Pre-quarantine, I had several hours during the day to read, write, and think. I no longer have the luxury of this time to focus on my dissertation. I am juggling guiding distance learning for my six-year-old son and eight-year-old daughter, nonstop housework (cooking and cleaning), Zoom meetings, listening/counseling friends and family in distress, and fighting for quiet time with my husband. Instead of having a consistent routine and schedule, I may have a new schedule every other day as situations change. I find that spending time to reflect at the end of the day on what I accomplished, what went well, what didn’t go well, and then adjusting course for the next day helps tremendously.

Finally, I am constantly readjusting my expectations. I like feeling productive and checking items off of my “to do” list. It’s disappointing and demotivating to check off fewer and fewer items on the list or to see the same items carried forward for weeks. This has caused me to strategically think about my priorities and what truly needs to be done. I now try to limit the items on my list to three or fewer important items that can reasonably be completed with the time that I have. I remind myself that I should not try to maintain the same level of productivity that I did pre-quarantine. I limit the amount of times I check emails and turn off some notifications so that I am not tempted to respond to pings and red dots every minute.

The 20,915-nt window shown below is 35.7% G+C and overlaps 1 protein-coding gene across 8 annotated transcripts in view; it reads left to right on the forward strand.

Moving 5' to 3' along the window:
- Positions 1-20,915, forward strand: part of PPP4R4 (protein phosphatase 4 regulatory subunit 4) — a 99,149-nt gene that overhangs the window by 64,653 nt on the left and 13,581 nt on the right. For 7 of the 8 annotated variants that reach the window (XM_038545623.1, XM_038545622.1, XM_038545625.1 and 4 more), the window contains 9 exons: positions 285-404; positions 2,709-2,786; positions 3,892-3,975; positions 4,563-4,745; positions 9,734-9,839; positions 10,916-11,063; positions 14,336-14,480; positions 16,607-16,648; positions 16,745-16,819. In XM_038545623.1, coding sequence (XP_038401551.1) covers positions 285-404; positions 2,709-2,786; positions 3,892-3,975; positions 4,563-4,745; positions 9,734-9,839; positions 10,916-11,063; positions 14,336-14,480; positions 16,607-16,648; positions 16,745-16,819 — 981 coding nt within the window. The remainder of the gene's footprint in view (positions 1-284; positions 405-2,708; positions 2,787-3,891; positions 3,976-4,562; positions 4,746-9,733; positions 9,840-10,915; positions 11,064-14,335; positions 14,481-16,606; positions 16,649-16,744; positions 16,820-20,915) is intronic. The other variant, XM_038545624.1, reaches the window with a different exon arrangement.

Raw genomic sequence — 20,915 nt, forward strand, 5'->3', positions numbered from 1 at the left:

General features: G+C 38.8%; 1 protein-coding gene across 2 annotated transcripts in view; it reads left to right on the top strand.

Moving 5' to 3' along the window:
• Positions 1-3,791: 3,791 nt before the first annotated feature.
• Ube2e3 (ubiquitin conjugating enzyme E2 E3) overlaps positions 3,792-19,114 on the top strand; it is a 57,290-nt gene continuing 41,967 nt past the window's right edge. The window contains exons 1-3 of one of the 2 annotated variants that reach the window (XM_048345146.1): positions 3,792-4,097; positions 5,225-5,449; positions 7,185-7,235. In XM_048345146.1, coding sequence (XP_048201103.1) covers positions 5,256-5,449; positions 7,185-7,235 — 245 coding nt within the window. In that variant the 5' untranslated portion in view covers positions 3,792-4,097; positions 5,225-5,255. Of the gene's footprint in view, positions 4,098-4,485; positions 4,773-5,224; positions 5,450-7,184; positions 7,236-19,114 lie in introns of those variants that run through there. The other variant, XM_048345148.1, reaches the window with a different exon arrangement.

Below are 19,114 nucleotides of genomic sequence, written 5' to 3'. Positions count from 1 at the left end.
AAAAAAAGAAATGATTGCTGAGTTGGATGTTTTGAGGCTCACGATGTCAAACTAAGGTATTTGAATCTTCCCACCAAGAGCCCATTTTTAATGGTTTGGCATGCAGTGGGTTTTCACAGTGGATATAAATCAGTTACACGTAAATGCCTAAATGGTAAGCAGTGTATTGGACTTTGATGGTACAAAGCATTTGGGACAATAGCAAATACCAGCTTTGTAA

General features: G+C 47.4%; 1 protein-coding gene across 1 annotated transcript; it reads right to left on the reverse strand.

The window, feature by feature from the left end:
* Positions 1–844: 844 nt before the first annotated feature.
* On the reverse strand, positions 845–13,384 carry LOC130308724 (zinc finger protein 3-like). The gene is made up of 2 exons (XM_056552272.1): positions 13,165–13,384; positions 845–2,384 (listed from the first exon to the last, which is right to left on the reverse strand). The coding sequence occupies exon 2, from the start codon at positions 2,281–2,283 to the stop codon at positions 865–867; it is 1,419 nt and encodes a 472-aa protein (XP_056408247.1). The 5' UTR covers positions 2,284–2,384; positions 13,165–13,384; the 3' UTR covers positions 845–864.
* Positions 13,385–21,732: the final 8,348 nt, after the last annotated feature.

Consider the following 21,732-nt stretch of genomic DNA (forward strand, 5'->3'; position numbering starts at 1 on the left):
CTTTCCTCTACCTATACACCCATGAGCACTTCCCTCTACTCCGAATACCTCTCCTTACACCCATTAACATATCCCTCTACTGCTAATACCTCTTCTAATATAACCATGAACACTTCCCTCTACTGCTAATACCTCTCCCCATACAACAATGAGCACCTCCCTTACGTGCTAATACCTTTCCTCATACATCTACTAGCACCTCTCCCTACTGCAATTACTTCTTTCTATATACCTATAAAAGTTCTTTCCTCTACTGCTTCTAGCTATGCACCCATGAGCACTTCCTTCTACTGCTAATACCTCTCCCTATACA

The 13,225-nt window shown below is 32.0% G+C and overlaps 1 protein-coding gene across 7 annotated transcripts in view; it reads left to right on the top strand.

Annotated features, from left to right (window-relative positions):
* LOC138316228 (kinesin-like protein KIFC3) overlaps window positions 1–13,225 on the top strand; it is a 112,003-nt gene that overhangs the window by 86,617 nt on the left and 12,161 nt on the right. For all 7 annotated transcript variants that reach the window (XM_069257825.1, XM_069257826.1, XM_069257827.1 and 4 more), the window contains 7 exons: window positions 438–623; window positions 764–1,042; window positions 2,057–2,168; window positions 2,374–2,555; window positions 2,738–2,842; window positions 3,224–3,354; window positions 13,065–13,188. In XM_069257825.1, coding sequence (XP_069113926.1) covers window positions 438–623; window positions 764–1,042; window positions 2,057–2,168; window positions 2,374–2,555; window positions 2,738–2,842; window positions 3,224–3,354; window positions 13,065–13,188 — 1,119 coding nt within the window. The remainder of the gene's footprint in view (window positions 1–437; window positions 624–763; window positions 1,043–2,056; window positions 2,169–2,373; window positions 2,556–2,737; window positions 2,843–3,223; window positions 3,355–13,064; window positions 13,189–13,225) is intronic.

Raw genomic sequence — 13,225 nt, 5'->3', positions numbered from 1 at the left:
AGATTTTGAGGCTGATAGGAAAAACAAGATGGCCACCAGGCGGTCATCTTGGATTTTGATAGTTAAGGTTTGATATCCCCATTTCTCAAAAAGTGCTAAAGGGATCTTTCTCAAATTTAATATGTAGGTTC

2. Have you had any issues accessing necessary resources/data? How do you go about finding research materials?

I have not had any issues accessing resources and data, other than participant data mentioned earlier. The USU Learning Resource Center and IT staff have been tremendously helpful, whether that be responding to my emails or reaching out via Google Hangout calls.  Big thanks to Ms. Rhonda Allard (LRC), Dr. Longenecker (IRB), and James Gilbert (IT)!!! 

3. Do you have any tips for people on how to successfully navigate your day while in quarantine?

  • Be selective in your intake of news and social media. Don’t waste valuable time scrolling through useless information that may create more anxiety and rob you of cognitive energy. 
  • Acknowledge and name your feelings without judgment, and then identify ways that you can address them, and move on. 
  • Schedule breaks that include silence, physical activity (a walk around the block or 10 push-ups), relational activity (sending a positive text or fun photo to a friend), and fun (playing games or watching a silly YouTube video). 
  • Keep a “to-done” list - at the end of the day, mentally, or physically write out everything you accomplished (prayer, meditation, making lunch for the kids, etc.). Just counting up the big items can make it seem like you didn’t do much of anything.